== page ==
Three years ago, Shaun Fairweather refitted his butcher’s shop in Mirfield, West Yorkshire with new counters and decided to stock a range of Continental deli products alongside traditional cooked meats. Customers had been asking for salamis, chorizo and other charcuterie, and the new counters gave him the space to stock them.
The decision paid off. Fairweather says the counters have virtually paid for themselves in increased sales. “As well as traditional meats – roast beef, roast ham, roast pork, just the basic cooked meats – we now also sell speciality meats, cheeses, a wide range of olives, salamis, different types of pastrami, chorizo, things like that,” he says. “It has really taken off.”
Fairweather is not alone. His experience reflects the marketplace as a whole. Data from Kantar Worldpanel shows that sales of Continental meats rose by 10% during the past 12 months (52 w/e 18 April), to £184m.
It is one of the fastest-growing areas of the total sliced cooked meats market, which overall is worth £1.99bn, up 5.7% year-on-year in terms of spend (Kantar 52 w/e 18 April). Volumes of cooked meat rose less steeply, up 3.7%, reflecting the fact that prices have risen over the past year.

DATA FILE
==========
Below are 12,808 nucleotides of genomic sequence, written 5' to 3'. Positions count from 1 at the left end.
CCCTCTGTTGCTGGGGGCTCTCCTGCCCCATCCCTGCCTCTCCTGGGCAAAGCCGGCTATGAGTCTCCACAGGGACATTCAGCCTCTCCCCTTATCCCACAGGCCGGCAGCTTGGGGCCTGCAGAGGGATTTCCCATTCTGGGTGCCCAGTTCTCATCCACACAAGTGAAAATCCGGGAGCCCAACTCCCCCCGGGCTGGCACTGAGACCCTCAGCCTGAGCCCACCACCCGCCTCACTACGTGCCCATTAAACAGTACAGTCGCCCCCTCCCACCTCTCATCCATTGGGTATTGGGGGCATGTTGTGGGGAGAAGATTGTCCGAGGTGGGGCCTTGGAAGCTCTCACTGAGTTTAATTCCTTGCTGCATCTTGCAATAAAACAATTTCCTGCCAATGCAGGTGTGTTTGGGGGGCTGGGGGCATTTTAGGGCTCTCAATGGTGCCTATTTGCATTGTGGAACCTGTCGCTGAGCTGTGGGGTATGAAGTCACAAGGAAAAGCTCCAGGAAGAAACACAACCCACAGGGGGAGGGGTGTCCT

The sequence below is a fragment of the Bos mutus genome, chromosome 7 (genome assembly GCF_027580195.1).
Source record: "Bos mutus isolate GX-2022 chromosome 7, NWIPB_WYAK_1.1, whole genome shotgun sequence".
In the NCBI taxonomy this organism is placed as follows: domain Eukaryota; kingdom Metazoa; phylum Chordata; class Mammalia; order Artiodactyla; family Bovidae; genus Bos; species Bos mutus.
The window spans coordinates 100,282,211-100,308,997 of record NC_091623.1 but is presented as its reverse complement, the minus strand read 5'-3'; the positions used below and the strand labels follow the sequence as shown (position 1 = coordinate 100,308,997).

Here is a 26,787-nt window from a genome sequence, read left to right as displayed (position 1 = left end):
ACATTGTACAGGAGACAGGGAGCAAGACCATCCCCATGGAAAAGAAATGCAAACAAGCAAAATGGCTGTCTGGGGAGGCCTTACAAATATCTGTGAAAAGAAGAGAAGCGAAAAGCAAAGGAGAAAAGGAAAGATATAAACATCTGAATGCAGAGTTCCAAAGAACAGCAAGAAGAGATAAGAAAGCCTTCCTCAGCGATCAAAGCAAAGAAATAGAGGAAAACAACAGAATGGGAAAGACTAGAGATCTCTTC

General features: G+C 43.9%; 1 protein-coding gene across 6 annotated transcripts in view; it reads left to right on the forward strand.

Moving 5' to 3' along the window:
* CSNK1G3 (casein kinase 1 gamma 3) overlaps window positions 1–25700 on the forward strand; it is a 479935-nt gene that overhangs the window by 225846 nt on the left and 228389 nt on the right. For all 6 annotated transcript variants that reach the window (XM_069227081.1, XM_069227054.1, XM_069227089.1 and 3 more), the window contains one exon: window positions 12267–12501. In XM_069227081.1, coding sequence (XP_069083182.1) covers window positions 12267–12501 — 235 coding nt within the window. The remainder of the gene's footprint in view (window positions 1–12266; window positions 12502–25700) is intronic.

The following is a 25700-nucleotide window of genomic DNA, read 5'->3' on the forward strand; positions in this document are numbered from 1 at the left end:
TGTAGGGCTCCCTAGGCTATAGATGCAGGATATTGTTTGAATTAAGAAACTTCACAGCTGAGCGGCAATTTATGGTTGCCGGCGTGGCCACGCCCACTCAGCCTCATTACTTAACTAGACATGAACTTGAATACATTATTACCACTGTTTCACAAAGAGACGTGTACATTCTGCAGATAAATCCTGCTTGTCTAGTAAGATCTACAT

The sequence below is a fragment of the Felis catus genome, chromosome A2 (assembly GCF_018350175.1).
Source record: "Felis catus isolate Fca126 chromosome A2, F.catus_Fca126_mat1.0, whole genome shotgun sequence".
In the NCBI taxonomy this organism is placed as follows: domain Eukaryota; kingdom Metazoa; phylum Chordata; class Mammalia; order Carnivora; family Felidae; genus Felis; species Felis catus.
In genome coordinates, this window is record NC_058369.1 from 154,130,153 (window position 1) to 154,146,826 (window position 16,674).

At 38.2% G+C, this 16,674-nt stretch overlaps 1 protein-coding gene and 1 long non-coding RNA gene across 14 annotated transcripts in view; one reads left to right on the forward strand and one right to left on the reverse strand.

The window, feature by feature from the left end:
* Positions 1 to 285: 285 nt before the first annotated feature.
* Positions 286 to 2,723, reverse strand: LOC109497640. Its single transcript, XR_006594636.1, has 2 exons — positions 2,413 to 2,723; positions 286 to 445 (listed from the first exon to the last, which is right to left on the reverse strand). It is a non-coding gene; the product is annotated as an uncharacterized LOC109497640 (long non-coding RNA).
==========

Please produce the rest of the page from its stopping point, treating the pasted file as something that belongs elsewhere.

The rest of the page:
Although rising meat prices have contributed to this growth, Bpex says the growing number of people choosing to prepare their own lunch at home, either for health or financial reasons, has driven volume sales. Ham remains the most popular sliced cooked meat by far, with over a 53% volume share, and is used mainly for lunches. According to Bpex, it is encouraging to see that, despite its stronghold, ham is still managing to gain additional value and volume sales. Value has increased 4.9% while volume has grown by 4.2% year-on-year. Interestingly, pork as a sliced cook meat has recorded the biggest increase, with over 12% growth in value and volume respectively. Cooked chicken is worth £182m, cooked turkey £126m and cooked beef £123m and all saw sales rise over the past year by 4.5%, 6.1% and 7.9% respectively.
Bpex butchery and product development manager Keith Fisher says: “For many working people it was the norm to buy lunch every day, rather than take in their own homemade snack. However, when recessions hit, people tighten their purse strings and eating out at lunch time is one of the luxuries that often goes.”